The change in luminal area with increasing drug dose was inversely related to the decline in the LLI and neointimal area (Figure 4B⇑). The luminal area at the high dose was 190% of that for the control group (P<0.05 by Dunnett’s test), and the difference in luminal area was highly significant across all group comparisons (P<0.0004 by ANOVA). An unintentional bias in oversizing the stent was ruled out on the grounds that the mean stent circumference, determined by summation of the strut-to-strut distances, was not significantly different in the 4 treatment groups (Table 1⇑).
Postdeployment Paclitaxel Levels
Short-term studies to determine the postdeployment paclitaxel levels (Table 3⇓) showed that at the high paclitaxel dose, ≈68% of the drug originally deposited on the stent was recovered. Of this, slightly less than 50% of the dose was associated with the tissue. At the intermediate dose, only ≈34% of the drug was recovered, and the variation in recovery was larger than observed at the high dose. These results suggest that a significant loss of the applied paclitaxel occurred before it reached the tissue.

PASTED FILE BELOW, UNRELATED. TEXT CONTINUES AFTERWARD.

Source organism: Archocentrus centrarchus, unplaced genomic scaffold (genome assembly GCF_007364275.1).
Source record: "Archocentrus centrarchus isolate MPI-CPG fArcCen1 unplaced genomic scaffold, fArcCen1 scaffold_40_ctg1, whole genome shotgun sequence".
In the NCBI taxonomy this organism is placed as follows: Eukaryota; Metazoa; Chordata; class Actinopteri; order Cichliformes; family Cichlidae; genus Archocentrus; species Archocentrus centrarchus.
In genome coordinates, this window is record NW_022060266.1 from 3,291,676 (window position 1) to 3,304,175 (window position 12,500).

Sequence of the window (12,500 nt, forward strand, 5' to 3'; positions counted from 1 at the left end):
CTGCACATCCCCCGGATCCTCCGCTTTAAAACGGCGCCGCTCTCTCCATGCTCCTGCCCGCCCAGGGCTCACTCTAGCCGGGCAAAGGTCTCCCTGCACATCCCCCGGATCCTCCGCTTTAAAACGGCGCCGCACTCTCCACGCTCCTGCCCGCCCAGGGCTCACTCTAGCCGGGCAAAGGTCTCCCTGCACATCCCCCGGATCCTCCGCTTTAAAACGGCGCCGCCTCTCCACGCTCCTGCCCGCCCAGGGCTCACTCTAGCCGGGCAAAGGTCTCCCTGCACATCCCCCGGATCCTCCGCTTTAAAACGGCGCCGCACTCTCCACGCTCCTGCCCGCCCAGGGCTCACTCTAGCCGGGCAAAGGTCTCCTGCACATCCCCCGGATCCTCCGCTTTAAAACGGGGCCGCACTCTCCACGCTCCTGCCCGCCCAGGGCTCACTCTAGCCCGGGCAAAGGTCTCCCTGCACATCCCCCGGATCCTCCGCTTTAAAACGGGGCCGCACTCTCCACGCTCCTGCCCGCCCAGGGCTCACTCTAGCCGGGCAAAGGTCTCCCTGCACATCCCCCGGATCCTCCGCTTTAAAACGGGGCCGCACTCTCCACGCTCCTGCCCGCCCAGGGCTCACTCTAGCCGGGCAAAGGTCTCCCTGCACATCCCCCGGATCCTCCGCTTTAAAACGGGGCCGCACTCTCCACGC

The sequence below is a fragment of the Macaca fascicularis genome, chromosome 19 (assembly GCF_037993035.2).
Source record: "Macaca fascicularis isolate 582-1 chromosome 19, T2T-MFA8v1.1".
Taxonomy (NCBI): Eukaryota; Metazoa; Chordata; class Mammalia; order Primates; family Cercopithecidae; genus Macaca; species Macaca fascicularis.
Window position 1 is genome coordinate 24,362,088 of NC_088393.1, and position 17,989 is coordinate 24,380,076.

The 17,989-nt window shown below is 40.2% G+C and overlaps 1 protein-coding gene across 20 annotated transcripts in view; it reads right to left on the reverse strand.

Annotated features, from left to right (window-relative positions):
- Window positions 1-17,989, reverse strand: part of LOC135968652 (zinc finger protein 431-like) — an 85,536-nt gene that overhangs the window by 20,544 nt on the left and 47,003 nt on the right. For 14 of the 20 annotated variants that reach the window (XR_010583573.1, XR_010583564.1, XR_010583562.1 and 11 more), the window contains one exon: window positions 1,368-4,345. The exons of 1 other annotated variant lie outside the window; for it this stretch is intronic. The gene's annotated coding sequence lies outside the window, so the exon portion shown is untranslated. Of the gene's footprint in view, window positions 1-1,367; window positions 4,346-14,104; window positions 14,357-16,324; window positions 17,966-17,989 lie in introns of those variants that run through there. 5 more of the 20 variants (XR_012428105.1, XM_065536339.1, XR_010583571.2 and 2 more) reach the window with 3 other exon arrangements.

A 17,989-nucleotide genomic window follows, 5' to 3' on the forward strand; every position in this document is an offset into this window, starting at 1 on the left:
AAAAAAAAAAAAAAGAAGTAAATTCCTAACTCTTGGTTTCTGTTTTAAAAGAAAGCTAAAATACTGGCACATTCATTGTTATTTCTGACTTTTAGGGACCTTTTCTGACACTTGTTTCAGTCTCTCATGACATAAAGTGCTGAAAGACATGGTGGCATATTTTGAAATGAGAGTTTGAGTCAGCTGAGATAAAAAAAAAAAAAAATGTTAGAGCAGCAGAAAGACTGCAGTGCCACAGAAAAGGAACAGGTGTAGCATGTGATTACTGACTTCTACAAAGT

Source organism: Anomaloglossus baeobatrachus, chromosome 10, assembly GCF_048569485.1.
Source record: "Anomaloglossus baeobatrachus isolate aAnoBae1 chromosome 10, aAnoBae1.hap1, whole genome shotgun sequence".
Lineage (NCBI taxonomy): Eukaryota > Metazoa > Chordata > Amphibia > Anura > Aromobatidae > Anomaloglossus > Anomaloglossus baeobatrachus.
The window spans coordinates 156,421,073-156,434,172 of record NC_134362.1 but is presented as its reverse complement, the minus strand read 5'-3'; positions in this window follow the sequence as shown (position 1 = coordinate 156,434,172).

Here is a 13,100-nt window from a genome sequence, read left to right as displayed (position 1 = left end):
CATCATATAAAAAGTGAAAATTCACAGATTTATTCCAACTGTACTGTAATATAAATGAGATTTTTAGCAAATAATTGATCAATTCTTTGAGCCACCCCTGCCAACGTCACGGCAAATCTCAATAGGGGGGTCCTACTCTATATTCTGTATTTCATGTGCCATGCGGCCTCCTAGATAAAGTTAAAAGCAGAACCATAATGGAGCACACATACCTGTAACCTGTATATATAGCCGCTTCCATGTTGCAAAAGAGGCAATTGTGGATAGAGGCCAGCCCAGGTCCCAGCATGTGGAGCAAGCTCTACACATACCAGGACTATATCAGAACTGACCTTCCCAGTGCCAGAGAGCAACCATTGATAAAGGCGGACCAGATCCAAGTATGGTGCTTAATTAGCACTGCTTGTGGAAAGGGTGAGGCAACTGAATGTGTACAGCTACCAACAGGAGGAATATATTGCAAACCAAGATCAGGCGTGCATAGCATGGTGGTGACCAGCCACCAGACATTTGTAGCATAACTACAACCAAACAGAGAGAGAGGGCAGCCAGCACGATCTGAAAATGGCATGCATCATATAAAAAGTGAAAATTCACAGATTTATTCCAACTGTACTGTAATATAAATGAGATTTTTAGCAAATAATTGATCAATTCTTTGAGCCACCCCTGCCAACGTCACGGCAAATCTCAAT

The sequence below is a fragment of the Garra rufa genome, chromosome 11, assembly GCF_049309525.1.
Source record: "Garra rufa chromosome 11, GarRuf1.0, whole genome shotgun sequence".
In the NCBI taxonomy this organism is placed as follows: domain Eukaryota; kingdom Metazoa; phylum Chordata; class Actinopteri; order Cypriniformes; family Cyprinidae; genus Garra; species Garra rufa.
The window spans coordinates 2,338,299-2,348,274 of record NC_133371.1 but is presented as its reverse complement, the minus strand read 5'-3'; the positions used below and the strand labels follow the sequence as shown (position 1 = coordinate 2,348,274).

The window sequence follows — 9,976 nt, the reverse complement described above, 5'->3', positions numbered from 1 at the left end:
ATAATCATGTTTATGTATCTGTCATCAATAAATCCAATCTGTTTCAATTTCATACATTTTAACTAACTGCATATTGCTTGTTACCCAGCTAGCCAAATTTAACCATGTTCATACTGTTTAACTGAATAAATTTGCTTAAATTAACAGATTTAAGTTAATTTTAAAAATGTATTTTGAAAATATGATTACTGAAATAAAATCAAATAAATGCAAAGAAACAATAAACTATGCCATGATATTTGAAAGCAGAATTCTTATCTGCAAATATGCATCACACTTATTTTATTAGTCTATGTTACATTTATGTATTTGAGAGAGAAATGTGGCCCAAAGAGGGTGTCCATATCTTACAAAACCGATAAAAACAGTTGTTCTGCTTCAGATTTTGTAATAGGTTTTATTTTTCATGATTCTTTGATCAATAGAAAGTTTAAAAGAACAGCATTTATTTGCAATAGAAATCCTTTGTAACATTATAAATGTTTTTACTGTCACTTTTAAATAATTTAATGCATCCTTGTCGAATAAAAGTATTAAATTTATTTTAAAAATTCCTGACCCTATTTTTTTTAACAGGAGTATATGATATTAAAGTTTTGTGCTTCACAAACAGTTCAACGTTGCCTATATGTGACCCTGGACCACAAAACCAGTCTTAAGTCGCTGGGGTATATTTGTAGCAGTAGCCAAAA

In a separate set of in vitro experiments, drug retention on the stent after balloon mounting averaged only 52% of the applied dose (19.7 μg/stent), and additional losses (up to 17%) occurred during ex vivo manipulation subsequent to mounting. These losses may have resulted from cracking and flaking of the paclitaxel film caused by distortion of the stent during crimping. Simple handling of the stent before mounting resulted in <5% drug loss. Additional losses to the blood lipids may occur during the brief (≈30-second) exposure to the coronary circulation before deployment. This was demonstrated in washout experiments in which a 30-second exposure to pig blood at 37°C resulted in loss of <5% of the applied paclitaxel dose.
In this study, a pig model of coronary stent restenosis was used to test whether local paclitaxel delivery would prevent neointimal hyperplasia induced by vascular stretch injury. Palmaz-Schatz stents were coated with a range of paclitaxel doses and were deployed with mild oversizing in the LAD. Preliminary experiments that applied paclitaxel by use of a nonbiodegradable (ethylene vinyl acetate) polymeric stent coating were marked by an intense inflammatory response, severe luminal narrowing, thrombosis, and death. To reduce these risks, we chose to eliminate the polymer and apply paclitaxel to the bare stent with a dip-coating technique (see Methods). We assumed that this approach would be optimal for rapid drug elution and high drug tissue concentrations because there is no barrier to prevent paclitaxel from gaining immediate access to the injured arterial tissue.